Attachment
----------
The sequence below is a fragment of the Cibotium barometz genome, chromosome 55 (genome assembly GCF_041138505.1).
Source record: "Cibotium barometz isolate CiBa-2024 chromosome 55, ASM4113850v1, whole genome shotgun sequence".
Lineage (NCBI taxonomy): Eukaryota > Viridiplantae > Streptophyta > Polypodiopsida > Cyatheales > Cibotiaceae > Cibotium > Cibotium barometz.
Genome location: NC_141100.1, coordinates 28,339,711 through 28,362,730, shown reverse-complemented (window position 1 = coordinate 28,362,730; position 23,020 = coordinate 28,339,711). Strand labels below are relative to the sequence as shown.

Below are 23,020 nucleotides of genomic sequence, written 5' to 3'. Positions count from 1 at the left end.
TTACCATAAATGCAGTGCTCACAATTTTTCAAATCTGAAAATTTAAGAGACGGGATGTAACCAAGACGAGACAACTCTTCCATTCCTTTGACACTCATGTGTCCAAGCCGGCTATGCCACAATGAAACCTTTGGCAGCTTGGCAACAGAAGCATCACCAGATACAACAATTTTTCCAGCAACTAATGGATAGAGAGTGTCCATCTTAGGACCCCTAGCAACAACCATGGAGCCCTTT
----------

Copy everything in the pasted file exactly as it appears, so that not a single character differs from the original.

The sequence below is a fragment of the Cibotium barometz genome, chromosome 55 (genome assembly GCF_041138505.1).
Source record: "Cibotium barometz isolate CiBa-2024 chromosome 55, ASM4113850v1, whole genome shotgun sequence".
Lineage (NCBI taxonomy): Eukaryota > Viridiplantae > Streptophyta > Polypodiopsida > Cyatheales > Cibotiaceae > Cibotium > Cibotium barometz.
Genome location: NC_141100.1, coordinates 28,339,711 through 28,362,730, shown reverse-complemented (window position 1 = coordinate 28,362,730; position 23,020 = coordinate 28,339,711). Strand labels below are relative to the sequence as shown.

Below are 23,020 nucleotides of genomic sequence, written 5' to 3'. Positions count from 1 at the left end.
TTACCATAAATGCAGTGCTCACAATTTTTCAAATCTGAAAATTTAAGAGACGGGATGTAACCAAGACGAGACAACTCTTCCATTCCTTTGACACTCATGTGTCCAAGCCGGCTATGCCACAATGAAACCTTTGGCAGCTTGGCAACAGAAGCATCACCAGATACAACAATTTTTCCAGCAACTAATGGATAGAGAGTGTCCATCTTAGGACCCCTAGCAACAACCATGGAGCCCTTT